Proposed Circumcision Ban Fails To Reach Ballot
July 29, 2011
California Superior Court Judge Loretta Giorgi has removed a proposed ban on male circumcision in San Francisco from the city’s November ballot. She based her ruling on two grounds: the likely conflict between the proposed law and the First Amendment’s guarantee of free exercise of religion and the certain preemption of the local ordinance by state law, which has exclusive authority to regulate medical procedures.
This ruling is not a surprise. It certainly is not a surprise to me, as I predicted a few weeks ago that if the law were enacted, it would not survive constitutional challenge. Judge Giorgi decided not to wait until November, and I am glad she did not because a ruling post-enactment would have required a more in-depth of the Free Exercise Clause—probably to no good purpose. As a humanist, I support freedom of conscience, but I do not want to see free exercise rights broadened any further.
In removing the proposed ban from the ballot, the judge observed there is a legitimate debate over “the benefits and harms of circumcision.” I agree, I although I also note that the benefits have often been exaggerated, especially in the 50’s and 60’s, when the medical establishment was pushing the procedure. With more education about male circumcision, I think fewer secular parents would choose this procedure.
And that is how those opposed to male circumcision should proceed—through educational outreach. That’s the one good thing I can say about the campaign to place the ban on the ballot. As a matter of law, it was ill-advised and doomed to fail, but as a matter of raising public awareness and sparking discussion, it may have been a success.
#1 Randy on Saturday July 30, 2011 at 5:38am
The judge seems to be wrong on the first amendment. Banning child circumcision doesn’t violate the free exercise of religion any more than anti-polygamy or divorce laws do.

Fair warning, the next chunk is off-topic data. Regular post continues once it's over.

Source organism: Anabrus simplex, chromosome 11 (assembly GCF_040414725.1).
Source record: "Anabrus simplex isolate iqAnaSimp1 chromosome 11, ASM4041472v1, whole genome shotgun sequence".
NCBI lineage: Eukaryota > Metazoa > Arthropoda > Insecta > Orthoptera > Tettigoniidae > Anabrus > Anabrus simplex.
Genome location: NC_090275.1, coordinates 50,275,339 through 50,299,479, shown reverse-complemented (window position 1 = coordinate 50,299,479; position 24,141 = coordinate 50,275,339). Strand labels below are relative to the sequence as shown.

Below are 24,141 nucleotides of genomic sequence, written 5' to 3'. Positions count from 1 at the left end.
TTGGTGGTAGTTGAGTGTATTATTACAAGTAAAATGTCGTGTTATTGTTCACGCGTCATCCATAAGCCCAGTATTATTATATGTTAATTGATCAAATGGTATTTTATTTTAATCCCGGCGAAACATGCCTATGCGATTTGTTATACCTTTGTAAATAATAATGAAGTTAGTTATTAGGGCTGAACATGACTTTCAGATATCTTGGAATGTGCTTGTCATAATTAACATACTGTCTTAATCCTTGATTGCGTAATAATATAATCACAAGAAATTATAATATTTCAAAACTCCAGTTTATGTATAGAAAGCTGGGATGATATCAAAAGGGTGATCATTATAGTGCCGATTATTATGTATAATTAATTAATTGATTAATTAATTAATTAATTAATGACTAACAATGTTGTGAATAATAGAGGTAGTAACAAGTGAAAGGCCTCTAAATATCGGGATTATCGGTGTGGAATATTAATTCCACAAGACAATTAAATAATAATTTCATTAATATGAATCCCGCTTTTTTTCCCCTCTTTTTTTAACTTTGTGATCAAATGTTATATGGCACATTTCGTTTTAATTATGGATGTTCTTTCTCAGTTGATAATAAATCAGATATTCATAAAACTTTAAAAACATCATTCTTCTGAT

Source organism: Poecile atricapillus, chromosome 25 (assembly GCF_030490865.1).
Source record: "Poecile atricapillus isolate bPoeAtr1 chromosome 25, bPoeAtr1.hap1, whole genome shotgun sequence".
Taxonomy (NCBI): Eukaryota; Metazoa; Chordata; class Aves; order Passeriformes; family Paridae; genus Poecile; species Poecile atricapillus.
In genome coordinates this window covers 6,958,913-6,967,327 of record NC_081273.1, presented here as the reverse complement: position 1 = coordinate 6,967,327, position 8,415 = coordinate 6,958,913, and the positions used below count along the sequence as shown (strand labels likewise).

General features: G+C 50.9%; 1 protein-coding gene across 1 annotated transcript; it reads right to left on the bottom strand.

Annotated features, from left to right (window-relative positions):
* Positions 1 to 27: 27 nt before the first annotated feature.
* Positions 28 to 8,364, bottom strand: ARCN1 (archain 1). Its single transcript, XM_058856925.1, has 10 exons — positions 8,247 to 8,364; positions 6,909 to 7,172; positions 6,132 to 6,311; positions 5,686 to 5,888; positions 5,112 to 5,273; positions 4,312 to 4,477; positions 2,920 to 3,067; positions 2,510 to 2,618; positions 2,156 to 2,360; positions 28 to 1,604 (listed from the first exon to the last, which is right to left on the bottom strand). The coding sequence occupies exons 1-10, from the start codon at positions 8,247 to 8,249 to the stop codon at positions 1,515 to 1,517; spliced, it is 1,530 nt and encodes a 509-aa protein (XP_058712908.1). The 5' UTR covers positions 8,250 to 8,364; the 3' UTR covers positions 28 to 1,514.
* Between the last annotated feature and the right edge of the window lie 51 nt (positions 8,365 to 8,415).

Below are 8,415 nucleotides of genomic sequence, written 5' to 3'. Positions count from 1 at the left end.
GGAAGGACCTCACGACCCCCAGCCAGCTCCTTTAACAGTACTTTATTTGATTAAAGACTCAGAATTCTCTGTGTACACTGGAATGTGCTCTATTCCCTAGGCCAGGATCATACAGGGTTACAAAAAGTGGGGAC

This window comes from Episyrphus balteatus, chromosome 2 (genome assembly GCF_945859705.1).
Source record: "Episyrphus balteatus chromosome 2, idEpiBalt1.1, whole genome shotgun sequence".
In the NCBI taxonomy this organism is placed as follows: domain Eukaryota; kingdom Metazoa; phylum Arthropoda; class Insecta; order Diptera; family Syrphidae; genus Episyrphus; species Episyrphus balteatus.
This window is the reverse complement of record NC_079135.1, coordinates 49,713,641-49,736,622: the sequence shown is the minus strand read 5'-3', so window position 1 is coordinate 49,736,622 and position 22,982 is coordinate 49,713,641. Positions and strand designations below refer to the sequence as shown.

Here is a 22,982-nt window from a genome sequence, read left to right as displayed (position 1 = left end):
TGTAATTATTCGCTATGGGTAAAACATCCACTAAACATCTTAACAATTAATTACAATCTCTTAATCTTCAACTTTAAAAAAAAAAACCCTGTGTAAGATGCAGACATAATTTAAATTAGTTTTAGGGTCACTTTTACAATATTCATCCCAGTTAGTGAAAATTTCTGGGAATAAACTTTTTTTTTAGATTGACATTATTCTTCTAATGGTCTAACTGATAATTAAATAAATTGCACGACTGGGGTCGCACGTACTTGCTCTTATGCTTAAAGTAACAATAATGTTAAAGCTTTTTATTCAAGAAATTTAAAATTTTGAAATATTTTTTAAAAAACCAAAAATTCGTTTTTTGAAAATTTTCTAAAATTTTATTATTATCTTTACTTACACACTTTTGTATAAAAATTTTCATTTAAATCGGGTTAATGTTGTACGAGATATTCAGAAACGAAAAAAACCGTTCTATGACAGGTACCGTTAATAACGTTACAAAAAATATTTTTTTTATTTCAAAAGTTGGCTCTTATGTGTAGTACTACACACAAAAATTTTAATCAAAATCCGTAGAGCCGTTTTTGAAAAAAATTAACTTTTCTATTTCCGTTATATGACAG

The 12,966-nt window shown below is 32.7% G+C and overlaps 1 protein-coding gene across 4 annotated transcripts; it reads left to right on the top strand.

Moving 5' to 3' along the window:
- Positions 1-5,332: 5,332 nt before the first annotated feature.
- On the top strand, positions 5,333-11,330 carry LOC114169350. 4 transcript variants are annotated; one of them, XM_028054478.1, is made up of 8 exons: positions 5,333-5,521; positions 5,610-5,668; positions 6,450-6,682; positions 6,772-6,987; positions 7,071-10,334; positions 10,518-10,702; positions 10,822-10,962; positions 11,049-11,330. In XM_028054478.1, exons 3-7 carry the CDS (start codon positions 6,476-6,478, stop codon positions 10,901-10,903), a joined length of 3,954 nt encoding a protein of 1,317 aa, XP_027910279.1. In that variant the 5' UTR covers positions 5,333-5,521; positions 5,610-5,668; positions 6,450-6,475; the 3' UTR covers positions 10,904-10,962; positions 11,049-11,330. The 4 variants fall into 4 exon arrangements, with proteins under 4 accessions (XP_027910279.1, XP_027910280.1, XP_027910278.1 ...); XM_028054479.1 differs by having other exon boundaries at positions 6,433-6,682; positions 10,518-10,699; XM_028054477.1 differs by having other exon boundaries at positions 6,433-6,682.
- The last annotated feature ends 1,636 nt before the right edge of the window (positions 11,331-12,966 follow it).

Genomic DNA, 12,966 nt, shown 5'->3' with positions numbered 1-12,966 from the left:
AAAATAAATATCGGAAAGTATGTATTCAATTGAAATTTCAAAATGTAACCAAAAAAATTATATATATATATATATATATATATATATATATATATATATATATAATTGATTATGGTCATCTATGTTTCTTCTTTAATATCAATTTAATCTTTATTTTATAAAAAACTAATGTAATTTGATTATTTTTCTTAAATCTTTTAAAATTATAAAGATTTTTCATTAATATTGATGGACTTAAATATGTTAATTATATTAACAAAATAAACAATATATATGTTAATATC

She’s probably right on this being the wrong level of government to enact the law.
However, this doesn’t need to be a legislative or initiative issue. It could be handled through the courts.
If circumcision is a religious ritual, it’s clearly a violation of the boy’s religious rights. A child is obviously unable to consent to join a religion until he’s been exposed to a variety of views, and can choose without fear the beliefs that represent him. I think no minor is in a position to declare a particular religion, due to legal dependence on their parents. Yet a permanent and visible religious membership decision is being made without consent.
If this is a medical procedure (as this case seems to say it is) then it is rarely necessary, always permanent, and occasionally dangerous. Almost all of the supposed benefit to circumcision could be obtained by circumcision as an adult. It’s a serious violation of the child’s rights to their own body to have pieces of it painfully ripped and removed for no good reason. At the very least, it’s criminal assault or battery (plus conspiracy).
I’m not aware if there have been cases where teens or adults have brought lawsuits or charges against their circumcisors, in cases where the circumcision produced the expected physical results. But we should. The courts are supposed to protect the most vulnerable. Very few people can watch a baby being circumcised and say that isn’t the one of the most vulnerable people they’ve ever seen.
#2 SocraticGadfly (Guest) on Sunday July 31, 2011 at 1:52pm
Randy, yes it does. And, it must be a slow weekend. There’s no flood of anti-circs yet.
#3 L. Long (Guest) on Sunday July 31, 2011 at 3:20pm
You must remember that to really get the numbers into a religion you have to get them very young—like at birth. Just imagine the fall off in numbers if you told a teen that it is time to cut off the end of your penis to join the church.
But I wonder why the women are not really pushing for circumcision to be done more often. I’ve heard many women complain that the guys just get it in- blow the wad-then are gone. Since circumcision makes the penis less sensitive it would require more effort to get the job done, so the men have to stay longer.